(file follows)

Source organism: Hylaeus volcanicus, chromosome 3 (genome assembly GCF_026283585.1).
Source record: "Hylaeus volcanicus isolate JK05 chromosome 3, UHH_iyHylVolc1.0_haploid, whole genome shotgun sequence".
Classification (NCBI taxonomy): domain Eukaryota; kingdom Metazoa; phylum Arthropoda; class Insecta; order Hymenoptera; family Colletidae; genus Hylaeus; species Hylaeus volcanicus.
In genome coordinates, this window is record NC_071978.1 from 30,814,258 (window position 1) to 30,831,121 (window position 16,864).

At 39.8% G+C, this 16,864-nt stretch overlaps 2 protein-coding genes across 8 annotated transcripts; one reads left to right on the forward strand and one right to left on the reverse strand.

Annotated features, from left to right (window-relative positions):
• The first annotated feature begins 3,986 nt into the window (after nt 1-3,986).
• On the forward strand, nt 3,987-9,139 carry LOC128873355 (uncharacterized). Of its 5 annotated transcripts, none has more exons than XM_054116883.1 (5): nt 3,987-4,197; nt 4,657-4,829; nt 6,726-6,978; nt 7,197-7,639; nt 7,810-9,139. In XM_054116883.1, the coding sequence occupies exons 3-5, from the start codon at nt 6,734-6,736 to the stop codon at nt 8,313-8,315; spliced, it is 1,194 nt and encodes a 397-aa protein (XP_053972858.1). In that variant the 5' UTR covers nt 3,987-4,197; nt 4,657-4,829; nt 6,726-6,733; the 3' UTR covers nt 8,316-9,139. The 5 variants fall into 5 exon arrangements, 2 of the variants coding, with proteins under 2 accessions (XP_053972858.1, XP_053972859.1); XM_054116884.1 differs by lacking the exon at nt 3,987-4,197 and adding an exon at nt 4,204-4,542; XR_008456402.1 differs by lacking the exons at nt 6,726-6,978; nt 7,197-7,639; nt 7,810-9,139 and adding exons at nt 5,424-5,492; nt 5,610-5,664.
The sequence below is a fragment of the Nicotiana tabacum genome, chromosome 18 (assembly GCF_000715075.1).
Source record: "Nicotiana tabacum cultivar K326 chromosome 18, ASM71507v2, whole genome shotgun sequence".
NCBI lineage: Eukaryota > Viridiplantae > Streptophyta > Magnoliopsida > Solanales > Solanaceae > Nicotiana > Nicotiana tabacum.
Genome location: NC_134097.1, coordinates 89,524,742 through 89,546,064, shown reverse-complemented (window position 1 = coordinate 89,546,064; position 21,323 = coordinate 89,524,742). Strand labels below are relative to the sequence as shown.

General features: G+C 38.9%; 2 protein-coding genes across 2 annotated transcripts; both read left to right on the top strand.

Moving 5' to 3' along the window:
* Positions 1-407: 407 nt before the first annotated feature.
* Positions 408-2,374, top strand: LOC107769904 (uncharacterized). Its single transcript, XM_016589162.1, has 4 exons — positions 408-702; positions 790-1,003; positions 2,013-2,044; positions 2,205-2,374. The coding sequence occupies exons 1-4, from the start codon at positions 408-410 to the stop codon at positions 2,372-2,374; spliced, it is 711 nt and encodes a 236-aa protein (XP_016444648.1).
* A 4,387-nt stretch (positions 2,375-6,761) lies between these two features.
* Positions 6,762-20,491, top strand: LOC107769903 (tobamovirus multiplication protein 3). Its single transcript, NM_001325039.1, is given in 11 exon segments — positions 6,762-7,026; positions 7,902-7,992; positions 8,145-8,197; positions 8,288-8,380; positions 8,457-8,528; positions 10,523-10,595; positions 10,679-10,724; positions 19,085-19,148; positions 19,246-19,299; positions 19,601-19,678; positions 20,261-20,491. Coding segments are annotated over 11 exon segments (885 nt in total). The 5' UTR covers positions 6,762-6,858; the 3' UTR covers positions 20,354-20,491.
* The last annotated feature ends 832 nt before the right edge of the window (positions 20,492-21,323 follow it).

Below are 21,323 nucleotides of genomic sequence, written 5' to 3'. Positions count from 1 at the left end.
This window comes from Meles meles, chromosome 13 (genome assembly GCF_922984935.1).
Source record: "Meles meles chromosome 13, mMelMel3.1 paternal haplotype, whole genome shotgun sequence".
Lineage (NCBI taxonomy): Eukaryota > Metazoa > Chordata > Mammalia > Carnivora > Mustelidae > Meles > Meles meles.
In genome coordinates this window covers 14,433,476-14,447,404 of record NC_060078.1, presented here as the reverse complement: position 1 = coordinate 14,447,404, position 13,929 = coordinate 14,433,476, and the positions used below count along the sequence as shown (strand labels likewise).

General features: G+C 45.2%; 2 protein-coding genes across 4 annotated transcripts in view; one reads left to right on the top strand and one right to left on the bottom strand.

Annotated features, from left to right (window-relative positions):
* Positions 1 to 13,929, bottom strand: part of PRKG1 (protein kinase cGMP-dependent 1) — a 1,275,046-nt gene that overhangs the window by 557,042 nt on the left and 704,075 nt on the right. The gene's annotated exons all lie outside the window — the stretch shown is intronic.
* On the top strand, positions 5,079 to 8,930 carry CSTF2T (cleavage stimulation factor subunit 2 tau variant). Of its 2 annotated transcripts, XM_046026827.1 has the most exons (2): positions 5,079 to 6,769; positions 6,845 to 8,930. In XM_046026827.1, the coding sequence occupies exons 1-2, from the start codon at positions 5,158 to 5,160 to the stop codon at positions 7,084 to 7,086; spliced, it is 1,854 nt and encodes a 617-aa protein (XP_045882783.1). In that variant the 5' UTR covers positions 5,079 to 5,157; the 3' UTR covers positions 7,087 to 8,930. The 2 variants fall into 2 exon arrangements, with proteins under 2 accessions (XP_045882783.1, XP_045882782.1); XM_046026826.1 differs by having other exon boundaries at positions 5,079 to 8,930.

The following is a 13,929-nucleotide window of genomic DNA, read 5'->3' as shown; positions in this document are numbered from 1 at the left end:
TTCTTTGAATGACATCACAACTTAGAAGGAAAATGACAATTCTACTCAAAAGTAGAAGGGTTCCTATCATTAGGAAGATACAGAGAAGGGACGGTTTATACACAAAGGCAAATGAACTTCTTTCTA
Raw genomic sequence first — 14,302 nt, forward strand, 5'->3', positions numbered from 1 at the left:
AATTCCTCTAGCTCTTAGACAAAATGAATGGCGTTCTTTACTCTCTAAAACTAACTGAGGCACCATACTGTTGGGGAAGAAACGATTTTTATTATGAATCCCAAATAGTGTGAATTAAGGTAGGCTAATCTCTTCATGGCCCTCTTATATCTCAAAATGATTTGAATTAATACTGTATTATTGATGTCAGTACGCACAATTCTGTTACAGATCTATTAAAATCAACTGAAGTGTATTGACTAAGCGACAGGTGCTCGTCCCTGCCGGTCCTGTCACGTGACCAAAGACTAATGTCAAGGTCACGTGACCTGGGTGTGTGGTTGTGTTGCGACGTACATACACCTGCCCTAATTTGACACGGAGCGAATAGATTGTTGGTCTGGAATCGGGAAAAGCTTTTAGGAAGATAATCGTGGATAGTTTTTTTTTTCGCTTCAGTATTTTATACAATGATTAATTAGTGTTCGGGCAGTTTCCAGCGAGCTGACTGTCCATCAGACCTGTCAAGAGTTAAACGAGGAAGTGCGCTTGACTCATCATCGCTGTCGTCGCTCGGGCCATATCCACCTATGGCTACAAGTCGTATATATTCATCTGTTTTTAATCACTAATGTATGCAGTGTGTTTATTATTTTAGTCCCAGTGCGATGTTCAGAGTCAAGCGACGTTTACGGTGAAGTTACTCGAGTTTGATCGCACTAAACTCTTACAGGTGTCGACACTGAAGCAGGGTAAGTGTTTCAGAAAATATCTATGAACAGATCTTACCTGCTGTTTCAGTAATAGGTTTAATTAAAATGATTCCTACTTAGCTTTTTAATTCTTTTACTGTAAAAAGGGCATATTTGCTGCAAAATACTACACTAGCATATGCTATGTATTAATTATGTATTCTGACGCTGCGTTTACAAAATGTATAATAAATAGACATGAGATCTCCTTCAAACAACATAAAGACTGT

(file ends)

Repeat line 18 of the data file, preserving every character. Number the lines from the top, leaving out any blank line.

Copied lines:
* Positions 6,762-20,491, top strand: LOC107769903 (tobamovirus multiplication protein 3). Its single transcript, NM_001325039.1, is given in 11 exon segments — positions 6,762-7,026; positions 7,902-7,992; positions 8,145-8,197; positions 8,288-8,380; positions 8,457-8,528; positions 10,523-10,595; positions 10,679-10,724; positions 19,085-19,148; positions 19,246-19,299; positions 19,601-19,678; positions 20,261-20,491. Coding segments are annotated over 11 exon segments (885 nt in total). The 5' UTR covers positions 6,762-6,858; the 3' UTR covers positions 20,354-20,491.